Credit card companies handle cash back redemption procedures differently. The least flexible cash back cards redeem automatically in fixed intervals, either once per year or once a month. Others, like these CIBC cash back cards, let you access your cash on-demand (once you reach a minimum of $25 in earnings) in addition to the annual payout in January.

How welcome offers can help you earn more



Rewards First-year rebate
CIBC Dividend Visa Infinite 10% cash back for the first four statements (up to $2,000 in total purchases) Yes, worth $120
CIBC Dividend Platinum Visa 10% cash back for the first four statements (up to $2,000 in total purchases) Yes, worth $99
CIBC Dividend Visa n/a n/a
CIBC Dividend Visa for Students Get $30 cash back after you make your first purchase within the first 4 months n/a

Welcome offers are one-time or temporary promotions designed to entice new applicants, and the bonuses can be very lucrative. Frequently, cards that have an annual fee like the CIBC Dividend Visa Infinite and the CIBC Dividend Platinum Visa will waive the first year, saving you $120 or $99 respectively. Accelerated rewards, in this case, incentivize you to spend by offering an outstanding return. With these two cards new cardholders will receive 10% back on all spend for the first four statements (up to $2,000 in purchases, worth $200). Even the CIBC Dividend Visa for Students returns $30 on the first purchase, no matter the purchase amount.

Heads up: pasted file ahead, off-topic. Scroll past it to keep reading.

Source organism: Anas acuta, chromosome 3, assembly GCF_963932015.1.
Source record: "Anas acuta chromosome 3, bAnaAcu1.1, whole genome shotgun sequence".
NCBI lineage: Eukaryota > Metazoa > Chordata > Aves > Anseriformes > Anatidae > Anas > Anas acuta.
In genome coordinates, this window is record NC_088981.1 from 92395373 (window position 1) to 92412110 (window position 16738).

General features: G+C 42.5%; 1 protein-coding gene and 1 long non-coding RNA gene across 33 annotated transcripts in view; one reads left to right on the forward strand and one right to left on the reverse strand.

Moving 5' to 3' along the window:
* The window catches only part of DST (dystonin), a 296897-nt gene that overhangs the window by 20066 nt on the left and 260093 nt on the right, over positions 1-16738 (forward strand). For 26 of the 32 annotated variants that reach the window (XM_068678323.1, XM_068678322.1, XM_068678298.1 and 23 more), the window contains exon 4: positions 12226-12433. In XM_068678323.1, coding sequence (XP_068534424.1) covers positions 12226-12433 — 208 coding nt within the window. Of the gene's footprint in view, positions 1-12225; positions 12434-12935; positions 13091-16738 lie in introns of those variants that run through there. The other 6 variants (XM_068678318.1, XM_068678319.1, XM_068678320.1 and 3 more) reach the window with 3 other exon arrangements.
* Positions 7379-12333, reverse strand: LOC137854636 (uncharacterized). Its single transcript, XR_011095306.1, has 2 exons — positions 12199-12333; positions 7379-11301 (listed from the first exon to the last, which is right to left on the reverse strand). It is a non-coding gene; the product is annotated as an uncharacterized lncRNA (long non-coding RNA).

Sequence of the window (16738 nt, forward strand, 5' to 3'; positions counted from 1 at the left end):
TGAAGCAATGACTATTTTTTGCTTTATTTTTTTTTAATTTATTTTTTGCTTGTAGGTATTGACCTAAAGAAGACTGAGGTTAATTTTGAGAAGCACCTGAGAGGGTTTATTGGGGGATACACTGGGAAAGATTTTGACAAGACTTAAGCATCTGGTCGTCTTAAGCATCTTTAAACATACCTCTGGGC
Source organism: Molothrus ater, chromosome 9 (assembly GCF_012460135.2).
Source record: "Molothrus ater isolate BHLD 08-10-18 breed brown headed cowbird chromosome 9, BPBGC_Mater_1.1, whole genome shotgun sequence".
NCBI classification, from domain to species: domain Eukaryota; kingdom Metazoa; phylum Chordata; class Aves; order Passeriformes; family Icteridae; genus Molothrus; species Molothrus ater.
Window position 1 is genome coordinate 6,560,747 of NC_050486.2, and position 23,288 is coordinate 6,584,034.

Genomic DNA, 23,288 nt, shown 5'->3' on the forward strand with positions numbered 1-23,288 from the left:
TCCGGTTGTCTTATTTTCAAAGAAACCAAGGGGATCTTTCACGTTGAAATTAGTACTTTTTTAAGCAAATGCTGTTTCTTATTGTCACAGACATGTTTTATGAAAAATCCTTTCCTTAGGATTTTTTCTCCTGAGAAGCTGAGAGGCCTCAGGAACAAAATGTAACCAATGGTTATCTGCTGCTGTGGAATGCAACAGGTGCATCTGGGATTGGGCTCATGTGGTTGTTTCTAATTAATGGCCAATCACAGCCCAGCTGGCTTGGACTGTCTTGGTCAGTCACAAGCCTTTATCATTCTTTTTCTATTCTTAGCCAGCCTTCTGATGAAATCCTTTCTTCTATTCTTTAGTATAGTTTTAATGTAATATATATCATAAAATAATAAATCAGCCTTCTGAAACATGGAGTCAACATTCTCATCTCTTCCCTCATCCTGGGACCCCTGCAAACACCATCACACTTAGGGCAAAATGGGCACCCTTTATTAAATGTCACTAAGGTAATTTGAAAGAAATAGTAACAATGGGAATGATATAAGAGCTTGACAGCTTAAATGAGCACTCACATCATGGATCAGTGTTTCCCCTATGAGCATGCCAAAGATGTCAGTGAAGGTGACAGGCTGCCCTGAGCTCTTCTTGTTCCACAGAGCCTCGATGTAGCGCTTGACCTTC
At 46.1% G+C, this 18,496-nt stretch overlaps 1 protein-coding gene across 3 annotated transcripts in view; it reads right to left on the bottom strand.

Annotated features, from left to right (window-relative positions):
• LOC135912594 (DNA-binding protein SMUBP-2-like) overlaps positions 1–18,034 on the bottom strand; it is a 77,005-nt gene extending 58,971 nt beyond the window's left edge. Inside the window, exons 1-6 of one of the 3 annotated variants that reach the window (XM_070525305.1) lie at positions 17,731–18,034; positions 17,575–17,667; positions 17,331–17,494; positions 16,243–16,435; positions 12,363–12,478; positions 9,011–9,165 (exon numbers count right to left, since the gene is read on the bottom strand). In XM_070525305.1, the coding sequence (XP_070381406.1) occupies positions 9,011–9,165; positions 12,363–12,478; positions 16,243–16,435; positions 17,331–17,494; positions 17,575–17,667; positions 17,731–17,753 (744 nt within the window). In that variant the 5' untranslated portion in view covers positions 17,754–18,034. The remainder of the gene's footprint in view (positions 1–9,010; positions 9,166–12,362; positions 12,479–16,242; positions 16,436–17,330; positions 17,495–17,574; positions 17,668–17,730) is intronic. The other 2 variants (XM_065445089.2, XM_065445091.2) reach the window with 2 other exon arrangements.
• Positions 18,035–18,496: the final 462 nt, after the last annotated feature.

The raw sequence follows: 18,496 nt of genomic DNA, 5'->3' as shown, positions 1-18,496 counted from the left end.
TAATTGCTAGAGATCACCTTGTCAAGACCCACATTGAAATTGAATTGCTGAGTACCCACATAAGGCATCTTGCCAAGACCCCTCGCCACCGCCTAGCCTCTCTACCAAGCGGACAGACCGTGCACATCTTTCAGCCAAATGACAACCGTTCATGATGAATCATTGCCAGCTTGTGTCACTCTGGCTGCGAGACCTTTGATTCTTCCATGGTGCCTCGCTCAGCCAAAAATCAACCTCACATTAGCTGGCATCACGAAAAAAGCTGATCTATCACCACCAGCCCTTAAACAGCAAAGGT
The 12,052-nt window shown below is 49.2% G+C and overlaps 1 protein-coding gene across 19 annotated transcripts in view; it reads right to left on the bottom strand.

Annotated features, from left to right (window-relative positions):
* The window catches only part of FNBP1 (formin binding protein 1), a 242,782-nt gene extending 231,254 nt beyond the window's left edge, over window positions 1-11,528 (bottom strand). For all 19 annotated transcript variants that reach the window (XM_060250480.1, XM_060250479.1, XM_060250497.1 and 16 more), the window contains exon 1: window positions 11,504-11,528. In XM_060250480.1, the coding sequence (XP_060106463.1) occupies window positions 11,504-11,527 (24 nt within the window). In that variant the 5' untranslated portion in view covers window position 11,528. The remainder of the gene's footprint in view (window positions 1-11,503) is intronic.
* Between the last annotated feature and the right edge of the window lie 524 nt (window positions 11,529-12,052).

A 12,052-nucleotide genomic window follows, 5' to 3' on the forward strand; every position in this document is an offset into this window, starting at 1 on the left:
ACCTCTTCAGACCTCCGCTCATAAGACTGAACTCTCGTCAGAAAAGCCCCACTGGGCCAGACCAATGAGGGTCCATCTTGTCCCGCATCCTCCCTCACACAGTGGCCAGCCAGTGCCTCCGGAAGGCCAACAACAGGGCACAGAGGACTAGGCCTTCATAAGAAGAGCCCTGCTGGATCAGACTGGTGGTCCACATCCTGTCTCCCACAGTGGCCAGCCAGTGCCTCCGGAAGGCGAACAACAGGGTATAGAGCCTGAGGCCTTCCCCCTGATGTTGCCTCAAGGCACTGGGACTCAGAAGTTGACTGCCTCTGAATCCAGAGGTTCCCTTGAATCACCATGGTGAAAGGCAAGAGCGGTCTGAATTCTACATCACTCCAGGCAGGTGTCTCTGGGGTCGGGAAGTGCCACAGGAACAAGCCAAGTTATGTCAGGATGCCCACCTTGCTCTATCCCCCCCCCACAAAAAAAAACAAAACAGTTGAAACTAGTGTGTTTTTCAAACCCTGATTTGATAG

Are cash back rewards worth it?

Cash back cards can be a simplest and straight-forward way to make your everyday spending do double-time. A flat, across-the-board rate can be easy to understand, but sometimes those bonus categories can help you earn more. If your shopping habits mirror the shopping categories on a cash back card, it’s a definite win. But  it is worth knowing the tiered earning rates of your credit, as well as the caps. Also, some cash back categories aren’t as intuitive as they might seem. Just because a big box store sells groceries, it might not be on the credit card list for that bonus category. You may want to check to see if it’s worth changing retailers and your bottom line. You also may be surprised by the retailers on the lists, too! With a little bit of strategy, you can earn back your annual fees and more.